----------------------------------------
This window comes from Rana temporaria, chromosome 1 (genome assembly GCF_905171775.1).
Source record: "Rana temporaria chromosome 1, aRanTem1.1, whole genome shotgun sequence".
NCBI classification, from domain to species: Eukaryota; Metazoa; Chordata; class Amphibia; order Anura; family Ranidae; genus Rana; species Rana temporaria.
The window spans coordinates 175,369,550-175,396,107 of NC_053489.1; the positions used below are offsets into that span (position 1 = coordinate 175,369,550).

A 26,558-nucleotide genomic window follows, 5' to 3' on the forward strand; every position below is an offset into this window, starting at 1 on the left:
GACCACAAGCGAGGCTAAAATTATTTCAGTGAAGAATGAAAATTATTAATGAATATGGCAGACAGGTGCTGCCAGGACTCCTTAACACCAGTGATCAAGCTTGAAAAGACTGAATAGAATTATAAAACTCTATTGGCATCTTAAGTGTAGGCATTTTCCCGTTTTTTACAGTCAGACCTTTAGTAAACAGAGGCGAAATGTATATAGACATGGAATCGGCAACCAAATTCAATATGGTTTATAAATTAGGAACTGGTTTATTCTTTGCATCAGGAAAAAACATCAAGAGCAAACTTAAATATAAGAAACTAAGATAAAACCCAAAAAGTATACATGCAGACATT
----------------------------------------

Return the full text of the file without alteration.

This window comes from Rana temporaria, chromosome 1 (genome assembly GCF_905171775.1).
Source record: "Rana temporaria chromosome 1, aRanTem1.1, whole genome shotgun sequence".
NCBI classification, from domain to species: Eukaryota; Metazoa; Chordata; class Amphibia; order Anura; family Ranidae; genus Rana; species Rana temporaria.
The window spans coordinates 175,369,550-175,396,107 of NC_053489.1; the positions used below are offsets into that span (position 1 = coordinate 175,369,550).

A 26,558-nucleotide genomic window follows, 5' to 3' on the forward strand; every position below is an offset into this window, starting at 1 on the left:
GACCACAAGCGAGGCTAAAATTATTTCAGTGAAGAATGAAAATTATTAATGAATATGGCAGACAGGTGCTGCCAGGACTCCTTAACACCAGTGATCAAGCTTGAAAAGACTGAATAGAATTATAAAACTCTATTGGCATCTTAAGTGTAGGCATTTTCCCGTTTTTTACAGTCAGACCTTTAGTAAACAGAGGCGAAATGTATATAGACATGGAATCGGCAACCAAATTCAATATGGTTTATAAATTAGGAACTGGTTTATTCTTTGCATCAGGAAAAAACATCAAGAGCAAACTTAAATATAAGAAACTAAGATAAAACCCAAAAAGTATACATGCAGACATT